Hot Topics: Insulating Basement Walls Hot Topics: Insulating Basement Walls
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Original Post: Insulating Basement Walls
I'm beginning a project to finish my basement. The house has a block foundation. I'm trying to decide on the best way to insulate the outside walls. From my reading, it sounds like batt insulation has fallen out of favor for basements, so I'm probably looking at closed cell rigid insulation or closed cell spray foam (or some combination of the two). I live in Minnesota, so I need R-15 on the outside walls.
The benefit of rigid insulation is that it’s cost-effective, but the downside is that I lose three inches (in addition to the four inches I'll lose to framing) of the room in order to meet the R-15 requirement. The benefit of spray foam is that I don't lose the three inches of space, but it will probably cost three to four times as much as the rigid foam insulation.
I'm self-learning all of this stuff for the first time, so for those of you who are more experienced, what would you do? Could I do some combination of the two? (One inch of rigid, and then spray foam between the studs?) Are there other options I should consider?
Well, the trend that I've seen over the last few years is "a room within a room" design. Instead of studding out the block basement walls and putting in Sheetrock and insulation, leave a 2' to 3' gap between the block wall and new wall. This allows you enough space to access the sewer lines and pipes and doesn't reduce the finished square footage THAT much.
Effectively, you get additional insulation from the dead air between the cold block wall and the new finished wall. Instead of conduction (being in contact with a cold wall), you're only dealing with convection (being in contact with air that is in contact with a cold wall).
“It sounds like batt insulation has fallen out of favor for basements.”
No, only when people do not follow common sense installation and seal walls with moisture barrier materials, which allow water to collect and can cause mold. Build the walls correctly. Allowing ventilation and batt insulation is a very cost-effective way to insulate the basement, which is something you can not say about foam!
I certainly like the price point of batt. If I went that route, what should/shouldn't I do regarding waterproofing?
I'm assuming you are referring to the vapor movement and not a water issue. Regardless of the method used, you have to have a dry basement. Assuming that is correct, all you need to do it build interior walls away from the basement wall, not install any type of plastic, and keep some gaps above the wall to allow air movement, including moisture. If you trap the vapor, it turns into water and then you have a problem!
Unfortunately, I don't think that's an option for me. Our local code requires waterproofing/moisture barrier between the frames and the wall. Wouldn't that require something else in between other than just space?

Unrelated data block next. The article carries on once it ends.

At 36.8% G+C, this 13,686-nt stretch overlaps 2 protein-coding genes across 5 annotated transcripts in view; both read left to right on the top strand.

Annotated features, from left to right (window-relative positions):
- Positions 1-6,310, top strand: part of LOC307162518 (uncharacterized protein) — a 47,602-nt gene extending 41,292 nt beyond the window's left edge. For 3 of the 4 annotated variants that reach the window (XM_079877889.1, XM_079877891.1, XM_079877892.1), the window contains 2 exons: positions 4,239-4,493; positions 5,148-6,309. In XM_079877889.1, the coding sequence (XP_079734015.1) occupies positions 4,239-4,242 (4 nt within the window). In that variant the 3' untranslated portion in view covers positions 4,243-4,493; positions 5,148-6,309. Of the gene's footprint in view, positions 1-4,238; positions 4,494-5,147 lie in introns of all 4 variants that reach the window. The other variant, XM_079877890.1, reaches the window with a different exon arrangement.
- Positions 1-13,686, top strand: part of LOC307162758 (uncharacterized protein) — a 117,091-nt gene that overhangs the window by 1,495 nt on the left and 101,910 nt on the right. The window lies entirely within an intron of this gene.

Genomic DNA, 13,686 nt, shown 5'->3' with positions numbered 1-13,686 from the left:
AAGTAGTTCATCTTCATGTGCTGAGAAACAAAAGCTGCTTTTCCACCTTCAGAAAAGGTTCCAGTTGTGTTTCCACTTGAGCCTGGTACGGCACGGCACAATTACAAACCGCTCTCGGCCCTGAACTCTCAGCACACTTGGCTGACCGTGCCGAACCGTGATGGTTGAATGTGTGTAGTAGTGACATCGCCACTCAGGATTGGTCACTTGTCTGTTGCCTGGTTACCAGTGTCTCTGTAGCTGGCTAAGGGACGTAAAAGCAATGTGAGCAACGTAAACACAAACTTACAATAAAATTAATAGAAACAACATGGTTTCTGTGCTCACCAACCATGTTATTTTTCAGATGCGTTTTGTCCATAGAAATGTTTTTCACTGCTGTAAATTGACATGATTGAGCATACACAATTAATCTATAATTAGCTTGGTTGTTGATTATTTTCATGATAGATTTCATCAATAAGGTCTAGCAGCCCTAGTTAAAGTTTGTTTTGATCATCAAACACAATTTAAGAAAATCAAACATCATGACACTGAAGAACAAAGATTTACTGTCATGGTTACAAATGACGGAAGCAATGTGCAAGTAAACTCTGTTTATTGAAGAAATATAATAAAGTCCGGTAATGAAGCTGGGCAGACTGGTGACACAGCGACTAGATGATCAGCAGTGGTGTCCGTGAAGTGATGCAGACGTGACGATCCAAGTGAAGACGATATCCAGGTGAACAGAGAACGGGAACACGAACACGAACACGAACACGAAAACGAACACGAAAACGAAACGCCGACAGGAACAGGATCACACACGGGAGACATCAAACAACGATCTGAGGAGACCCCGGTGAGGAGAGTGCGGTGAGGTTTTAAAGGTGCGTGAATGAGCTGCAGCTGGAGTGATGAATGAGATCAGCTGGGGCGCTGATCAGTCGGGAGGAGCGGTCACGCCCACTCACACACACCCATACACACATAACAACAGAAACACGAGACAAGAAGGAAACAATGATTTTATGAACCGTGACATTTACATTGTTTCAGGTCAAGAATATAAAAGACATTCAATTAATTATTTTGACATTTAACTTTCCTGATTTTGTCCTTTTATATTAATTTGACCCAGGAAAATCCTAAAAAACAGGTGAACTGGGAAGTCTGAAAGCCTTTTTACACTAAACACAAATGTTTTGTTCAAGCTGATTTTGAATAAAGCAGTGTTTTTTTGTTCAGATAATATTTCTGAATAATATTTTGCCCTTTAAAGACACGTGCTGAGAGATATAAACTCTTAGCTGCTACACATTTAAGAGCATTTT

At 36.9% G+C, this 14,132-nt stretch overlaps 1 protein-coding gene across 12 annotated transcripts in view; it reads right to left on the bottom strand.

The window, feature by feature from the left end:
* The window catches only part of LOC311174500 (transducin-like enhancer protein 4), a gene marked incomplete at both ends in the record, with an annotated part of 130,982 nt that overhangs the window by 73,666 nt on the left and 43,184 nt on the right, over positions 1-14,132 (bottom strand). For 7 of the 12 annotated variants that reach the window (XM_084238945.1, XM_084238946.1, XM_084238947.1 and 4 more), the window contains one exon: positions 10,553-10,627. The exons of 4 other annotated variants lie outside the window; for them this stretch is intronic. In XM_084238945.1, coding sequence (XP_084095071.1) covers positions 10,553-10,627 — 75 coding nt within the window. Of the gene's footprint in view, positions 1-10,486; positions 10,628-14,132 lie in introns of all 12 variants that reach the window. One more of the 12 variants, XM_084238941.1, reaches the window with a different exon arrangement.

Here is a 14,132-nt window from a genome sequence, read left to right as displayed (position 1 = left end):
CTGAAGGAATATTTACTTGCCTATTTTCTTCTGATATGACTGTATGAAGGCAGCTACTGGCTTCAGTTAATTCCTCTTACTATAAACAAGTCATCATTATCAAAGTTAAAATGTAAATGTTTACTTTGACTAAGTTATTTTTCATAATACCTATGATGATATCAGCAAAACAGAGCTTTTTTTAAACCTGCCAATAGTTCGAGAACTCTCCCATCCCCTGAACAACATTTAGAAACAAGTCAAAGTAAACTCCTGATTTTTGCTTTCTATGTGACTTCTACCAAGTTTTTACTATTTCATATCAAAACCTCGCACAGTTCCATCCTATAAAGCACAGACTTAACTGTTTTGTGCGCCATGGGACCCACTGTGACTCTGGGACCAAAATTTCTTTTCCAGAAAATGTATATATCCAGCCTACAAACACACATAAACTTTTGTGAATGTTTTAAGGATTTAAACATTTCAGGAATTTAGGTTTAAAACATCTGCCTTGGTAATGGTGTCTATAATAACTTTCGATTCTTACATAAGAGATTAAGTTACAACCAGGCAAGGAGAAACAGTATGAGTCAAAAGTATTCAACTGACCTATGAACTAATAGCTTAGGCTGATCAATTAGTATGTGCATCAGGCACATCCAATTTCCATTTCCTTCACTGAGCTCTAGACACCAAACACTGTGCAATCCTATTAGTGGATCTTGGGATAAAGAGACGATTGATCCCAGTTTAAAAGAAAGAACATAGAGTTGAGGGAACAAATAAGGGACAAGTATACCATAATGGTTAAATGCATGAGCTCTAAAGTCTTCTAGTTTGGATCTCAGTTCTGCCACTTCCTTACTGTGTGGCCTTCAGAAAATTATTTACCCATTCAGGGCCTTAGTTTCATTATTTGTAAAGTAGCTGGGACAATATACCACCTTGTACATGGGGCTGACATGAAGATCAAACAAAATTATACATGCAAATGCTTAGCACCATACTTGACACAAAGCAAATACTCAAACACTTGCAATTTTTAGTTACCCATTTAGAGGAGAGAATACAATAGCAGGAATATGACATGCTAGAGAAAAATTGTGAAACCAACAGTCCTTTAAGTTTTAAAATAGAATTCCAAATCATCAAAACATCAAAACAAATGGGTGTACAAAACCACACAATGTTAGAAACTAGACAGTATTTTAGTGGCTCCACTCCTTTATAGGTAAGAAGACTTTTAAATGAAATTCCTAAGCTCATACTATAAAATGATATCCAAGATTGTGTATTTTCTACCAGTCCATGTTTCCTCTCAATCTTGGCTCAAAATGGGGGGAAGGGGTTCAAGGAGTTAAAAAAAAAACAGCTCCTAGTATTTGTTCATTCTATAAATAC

Stickshift Group Moderator
Current convention is rigid foam on the wall and then batts or mineral wool in the framing with no vapor barrier on below-ground walls. The foam acts as a vapor retarder and thermal break to prevent condensation. That said, you're stuck with local codes.
You want to keep warm moist air from condensing on the cold foundation wall. Rigid foam against the concrete wall (continuous with no breaks, tongue and groove, seams taped) followed by your stud wall with unfaced batts between will accomplish this.
So ideally, there's no vapor barrier at any point between the rigid foam and the Sheetrock?
The rigid foam acts as the vapor barrier, keeping moist indoor air away from the cold foundation wall. In other words, you are drying to the inside.
I believe another (cheaper) way to do it would be to leave an air gap between the stud wall and foundation wall (like others have mentioned) and install paper-faced batts with the vapor barrier towards the foundation wall. I believe the issue with this approach is you will never get a perfectly sealed vapor barrier and warm moist air will find its way between the walls and condensate on the foundation wall, causing mold, etc.
“You will never get a perfectly sealed vapor barrier and warm moist air will find its way between the walls and condensate on the foundation wall, causing mold, etc.”
The intent is that you don’t close off an area behind the wall by leaving areas open at the top near the rim joist so that you have air flow.
Thank you for all of the replies. I have another question (I'm not going to promise it's the last one). I have a block foundation, and the tops of the walls are not capped. I'm planning to put some rigid foam up in the rim joists for insulation, but should I also be laying some foam horizontally over top of the block openings to cover those up?
To read the rest of the thread, look here: https://www.doityourself.com/forum/insulation-radiant-vapor-barriers/591140-insulating-basement-walls.html